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    Fantasy Football Breakouts 2023: Targets Include George Pickens, Elijah Moore, and David Montgomery

    The 2023 fantasy football season is right around the corner! With that in mind, the PFN Staff has compiled an extensive list of breakout candidates to target.

    Fantasy football drafts are fast approaching, which means that it’s time to absorb as much helpful information as you possibly can going into the 2023 NFL season. As fantasy football becomes more and more popular and essentially everyone in your league does research, identifying the players who can give you an edge in your league is essential.

    With that in mind, here at Pro Football Network, we do the research to make sure you can walk into your fantasy draft prepared to put together the best possible team.

    Get a trade offer in your dynasty or redraft league? Not sure who to start or sit this week? Leverage PFN’s FREE fantasy tools — the Fantasy Football Trade Analyzer and Calculator and Start/Sit Optimizer! Put the finishing touch on your A+ draft with 1 of our 425+ fantasy football team names.

    Fantasy Football 2023 Breakouts

    Before we get to some breakout players to draft this season, defining what players qualify for this exercise would be helpful. These are players that we believe are going to take a massive step forward in their production this year, who may be flying under the radar at the moment.

    It’s important to note their ADP doesn’t necessarily weigh a ton into the decisions, as it does with topics like sleepers or busts. Players on this list can be anywhere from at the top of your drafts all the way to the final rounds.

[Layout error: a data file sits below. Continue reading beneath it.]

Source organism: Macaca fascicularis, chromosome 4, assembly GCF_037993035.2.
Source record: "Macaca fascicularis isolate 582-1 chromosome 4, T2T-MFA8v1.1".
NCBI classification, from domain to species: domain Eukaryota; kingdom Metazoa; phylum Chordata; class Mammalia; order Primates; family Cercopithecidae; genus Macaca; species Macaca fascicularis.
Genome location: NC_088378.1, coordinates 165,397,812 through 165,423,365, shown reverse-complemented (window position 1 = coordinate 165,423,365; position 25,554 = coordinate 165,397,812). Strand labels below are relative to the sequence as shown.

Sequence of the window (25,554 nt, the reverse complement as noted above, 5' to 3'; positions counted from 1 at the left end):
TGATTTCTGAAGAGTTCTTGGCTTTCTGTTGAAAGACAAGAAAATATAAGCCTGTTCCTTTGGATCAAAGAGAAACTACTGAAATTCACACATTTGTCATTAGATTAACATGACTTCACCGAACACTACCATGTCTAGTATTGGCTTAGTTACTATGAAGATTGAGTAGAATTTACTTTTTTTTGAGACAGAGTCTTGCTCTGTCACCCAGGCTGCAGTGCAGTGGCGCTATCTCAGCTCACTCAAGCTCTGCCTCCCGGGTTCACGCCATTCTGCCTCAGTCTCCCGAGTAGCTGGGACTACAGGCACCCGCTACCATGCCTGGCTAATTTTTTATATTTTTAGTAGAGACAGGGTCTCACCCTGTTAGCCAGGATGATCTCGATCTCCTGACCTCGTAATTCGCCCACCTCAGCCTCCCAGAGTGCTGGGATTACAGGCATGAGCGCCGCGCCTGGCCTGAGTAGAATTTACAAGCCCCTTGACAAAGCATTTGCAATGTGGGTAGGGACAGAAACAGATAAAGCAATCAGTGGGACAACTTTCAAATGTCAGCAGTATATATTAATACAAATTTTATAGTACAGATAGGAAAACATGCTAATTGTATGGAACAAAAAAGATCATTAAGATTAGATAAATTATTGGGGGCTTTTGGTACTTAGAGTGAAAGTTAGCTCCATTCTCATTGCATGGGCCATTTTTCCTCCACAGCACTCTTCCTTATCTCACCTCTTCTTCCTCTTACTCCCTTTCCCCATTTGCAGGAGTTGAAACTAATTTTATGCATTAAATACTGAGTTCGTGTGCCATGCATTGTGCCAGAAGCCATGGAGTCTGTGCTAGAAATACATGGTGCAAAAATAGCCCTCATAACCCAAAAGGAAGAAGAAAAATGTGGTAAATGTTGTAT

Here are our PFN Staff consensus breakouts for the 2023 fantasy football season.

    George Pickens, WR, Pittsburgh Steelers

    If the QB situation was a bit more secure, Pickens would be surging up draft boards. Unfortunately, the range of outcomes for second-year quarterback Kenny Pickett is a bit too shaky to project a monster stat line for Pickens heading into 2023.

    Regardless of your thoughts about Pickett, there is no doubt in my mind Pickens will be a big-time fantasy producer in the near future. He registered a productive year despite the struggles of both Pickett and Mitchell Trubisky under center during his rookie season.

    Over the final eight weeks, Pickens logged a very healthy 16.2 aDOT, which included 10 receptions of 20+ yards. His rookie season stat line of 52-801-4 feels like his floor with room for a big jump into top-20 WR territory if Pickett makes significant strides in 2023.

    – Derek Tate, Fantasy Football Analyst

    It seems that everyone is ready for Kenny Pickett to take a nice step forward this season, and Pickens could be the one who makes that possible.

    As a team, the Steelers had the second-worst passer rating on deep passes, and yet, Pickens had a catch gaining at least 25 yards in five of six games late in the season.

    He is the clear big-play threat in this otherwise low-octane offense (his aDOT was 44.7% greater than that of Diontae Johnson), and if Pickett takes that projected Year 2 jump, Pickens could well return WR2 numbers with his fair share of top-15 finishes at the position.

    – Kyle Soppe, Fantasy & Betting Analyst

    Chris Olave, WR, New Orleans Saints

    I’m not exactly providing groundbreaking information here that Chris Olave is a top breakout candidate. Although he finished as the WR25 last season averaging 13.2 ppg, the breakout is baked into his 2023 ADP.

    I’m just here to say I completely buy it. Derek Carr provides a huge upgrade at QB, and I’m not concerned at all about Michael Thomas being able to actually play football ever again. I fully expect Olave to finish as a WR1 this season.